This is because the action profiles ALWAYS run on the monitoring station. Now they may call rexec to execute a command on an agent bound server, or do some SNMP private command to shut a port down on your router.. Heck, use your imagination, but regardless, it all starts from the monitoring station.

So we call our batch file, it executes PowerShell, that executes our script, that opens the remote command pathway to the machine plugged into your screen and that makes it talk. Now, this DOES ASSUME you have either an HDMI cable connecting a big TV to said computer and that has audio and the volume is turned up or you have external speakers, etc…

Now I did sneak some parameters in here. If you want it to talk in a smoky scottish accent, well you're outta luck. Microsoft hasn't given us that option yet. Feature request guys! Also can we chat about those boring progress bars?? Anyway. You'll notice I put speed and gender in there. Feel free to tweak it of course if you want. I expect the more we get into voice stuff the more voices they'll include.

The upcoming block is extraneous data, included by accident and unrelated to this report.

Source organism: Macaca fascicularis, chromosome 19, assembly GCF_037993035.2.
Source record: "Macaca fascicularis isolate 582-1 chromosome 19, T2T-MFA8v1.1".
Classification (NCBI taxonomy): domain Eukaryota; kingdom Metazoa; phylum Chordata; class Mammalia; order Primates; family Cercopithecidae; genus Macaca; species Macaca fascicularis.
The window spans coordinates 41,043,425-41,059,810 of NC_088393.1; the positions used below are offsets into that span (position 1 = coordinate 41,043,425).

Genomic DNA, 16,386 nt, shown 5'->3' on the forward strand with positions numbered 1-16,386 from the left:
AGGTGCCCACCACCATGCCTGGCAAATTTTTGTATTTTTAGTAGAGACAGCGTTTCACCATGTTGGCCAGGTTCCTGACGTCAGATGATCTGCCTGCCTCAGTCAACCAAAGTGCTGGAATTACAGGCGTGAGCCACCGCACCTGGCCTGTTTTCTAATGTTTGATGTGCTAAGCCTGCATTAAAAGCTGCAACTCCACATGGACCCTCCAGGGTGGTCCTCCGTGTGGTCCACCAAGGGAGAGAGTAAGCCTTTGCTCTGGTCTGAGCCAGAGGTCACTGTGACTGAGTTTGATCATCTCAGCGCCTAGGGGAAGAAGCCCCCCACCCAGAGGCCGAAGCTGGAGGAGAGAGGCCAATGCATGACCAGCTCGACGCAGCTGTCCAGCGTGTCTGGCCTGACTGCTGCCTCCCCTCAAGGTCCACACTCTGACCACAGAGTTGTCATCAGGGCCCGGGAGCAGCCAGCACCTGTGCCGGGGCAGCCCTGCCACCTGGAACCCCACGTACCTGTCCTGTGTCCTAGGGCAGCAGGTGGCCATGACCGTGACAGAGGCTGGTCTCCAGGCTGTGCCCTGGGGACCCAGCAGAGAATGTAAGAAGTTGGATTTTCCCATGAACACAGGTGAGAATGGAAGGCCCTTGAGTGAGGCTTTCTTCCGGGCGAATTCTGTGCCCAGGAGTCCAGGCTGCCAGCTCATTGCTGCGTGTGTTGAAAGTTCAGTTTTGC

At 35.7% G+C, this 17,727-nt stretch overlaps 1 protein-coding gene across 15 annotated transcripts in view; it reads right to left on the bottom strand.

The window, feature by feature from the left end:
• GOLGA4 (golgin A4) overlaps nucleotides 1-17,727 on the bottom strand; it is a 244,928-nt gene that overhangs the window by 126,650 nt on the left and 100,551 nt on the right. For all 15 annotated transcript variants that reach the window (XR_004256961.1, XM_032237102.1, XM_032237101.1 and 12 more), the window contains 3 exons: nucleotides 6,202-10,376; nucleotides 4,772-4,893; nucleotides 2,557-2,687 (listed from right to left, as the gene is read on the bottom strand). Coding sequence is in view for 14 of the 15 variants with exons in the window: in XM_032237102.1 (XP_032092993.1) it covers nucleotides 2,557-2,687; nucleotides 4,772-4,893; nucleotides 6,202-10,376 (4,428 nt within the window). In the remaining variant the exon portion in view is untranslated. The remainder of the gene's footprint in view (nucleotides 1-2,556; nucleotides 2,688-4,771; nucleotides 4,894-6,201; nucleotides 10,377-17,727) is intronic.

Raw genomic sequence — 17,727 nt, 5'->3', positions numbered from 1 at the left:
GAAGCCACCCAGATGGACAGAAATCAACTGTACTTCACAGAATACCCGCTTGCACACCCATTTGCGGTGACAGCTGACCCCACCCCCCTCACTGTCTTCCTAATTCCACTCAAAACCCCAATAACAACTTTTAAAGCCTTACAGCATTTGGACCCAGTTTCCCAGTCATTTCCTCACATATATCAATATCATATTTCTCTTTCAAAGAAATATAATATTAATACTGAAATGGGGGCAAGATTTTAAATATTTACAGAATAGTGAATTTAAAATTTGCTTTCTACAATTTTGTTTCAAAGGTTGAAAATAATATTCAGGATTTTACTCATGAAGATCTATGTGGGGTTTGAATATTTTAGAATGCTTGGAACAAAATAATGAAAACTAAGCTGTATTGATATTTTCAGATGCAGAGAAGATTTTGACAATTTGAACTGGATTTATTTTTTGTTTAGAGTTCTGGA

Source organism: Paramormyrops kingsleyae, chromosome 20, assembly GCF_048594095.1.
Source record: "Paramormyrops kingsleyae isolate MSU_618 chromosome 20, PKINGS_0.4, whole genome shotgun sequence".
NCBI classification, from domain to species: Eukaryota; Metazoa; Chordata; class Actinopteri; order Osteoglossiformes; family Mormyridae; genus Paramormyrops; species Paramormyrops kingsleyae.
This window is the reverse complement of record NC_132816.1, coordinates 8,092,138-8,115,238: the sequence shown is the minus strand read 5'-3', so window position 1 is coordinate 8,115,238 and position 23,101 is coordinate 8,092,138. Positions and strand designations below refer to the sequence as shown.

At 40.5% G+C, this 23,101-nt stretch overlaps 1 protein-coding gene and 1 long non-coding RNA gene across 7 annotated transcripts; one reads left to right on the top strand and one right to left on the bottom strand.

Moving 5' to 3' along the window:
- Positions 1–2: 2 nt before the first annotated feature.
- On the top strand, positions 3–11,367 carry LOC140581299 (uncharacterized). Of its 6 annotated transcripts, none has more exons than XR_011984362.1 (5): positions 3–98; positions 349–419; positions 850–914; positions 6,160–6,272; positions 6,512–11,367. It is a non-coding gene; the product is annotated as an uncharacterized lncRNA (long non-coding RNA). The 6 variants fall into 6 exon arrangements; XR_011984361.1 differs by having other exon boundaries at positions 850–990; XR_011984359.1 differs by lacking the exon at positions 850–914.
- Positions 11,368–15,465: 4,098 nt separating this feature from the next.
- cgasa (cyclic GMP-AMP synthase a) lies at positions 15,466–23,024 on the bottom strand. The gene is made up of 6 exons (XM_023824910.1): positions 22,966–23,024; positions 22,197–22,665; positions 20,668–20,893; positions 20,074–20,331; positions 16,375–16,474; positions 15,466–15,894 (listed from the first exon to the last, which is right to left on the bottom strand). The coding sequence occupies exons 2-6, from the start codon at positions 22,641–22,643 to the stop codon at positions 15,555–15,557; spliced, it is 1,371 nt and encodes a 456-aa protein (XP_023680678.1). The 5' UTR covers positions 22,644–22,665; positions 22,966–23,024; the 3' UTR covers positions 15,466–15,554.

As always, comments, feedback, etc are appreciated. If you made it this far, THANKS for reading! Here's the link to the Github repository along with the quickie DOC to get you going.